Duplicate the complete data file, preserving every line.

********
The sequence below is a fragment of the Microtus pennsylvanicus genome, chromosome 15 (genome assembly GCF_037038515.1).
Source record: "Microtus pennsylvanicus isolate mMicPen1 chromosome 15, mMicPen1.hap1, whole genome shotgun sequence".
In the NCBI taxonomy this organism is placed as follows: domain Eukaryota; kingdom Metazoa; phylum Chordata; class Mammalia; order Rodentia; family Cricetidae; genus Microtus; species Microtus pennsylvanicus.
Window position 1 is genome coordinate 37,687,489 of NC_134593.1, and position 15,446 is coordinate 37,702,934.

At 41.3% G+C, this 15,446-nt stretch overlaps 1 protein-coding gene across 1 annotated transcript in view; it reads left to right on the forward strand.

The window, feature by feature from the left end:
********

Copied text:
The sequence below is a fragment of the Microtus pennsylvanicus genome, chromosome 15 (genome assembly GCF_037038515.1).
Source record: "Microtus pennsylvanicus isolate mMicPen1 chromosome 15, mMicPen1.hap1, whole genome shotgun sequence".
In the NCBI taxonomy this organism is placed as follows: domain Eukaryota; kingdom Metazoa; phylum Chordata; class Mammalia; order Rodentia; family Cricetidae; genus Microtus; species Microtus pennsylvanicus.
Window position 1 is genome coordinate 37,687,489 of NC_134593.1, and position 15,446 is coordinate 37,702,934.

At 41.3% G+C, this 15,446-nt stretch overlaps 1 protein-coding gene across 1 annotated transcript in view; it reads left to right on the forward strand.

The window, feature by feature from the left end: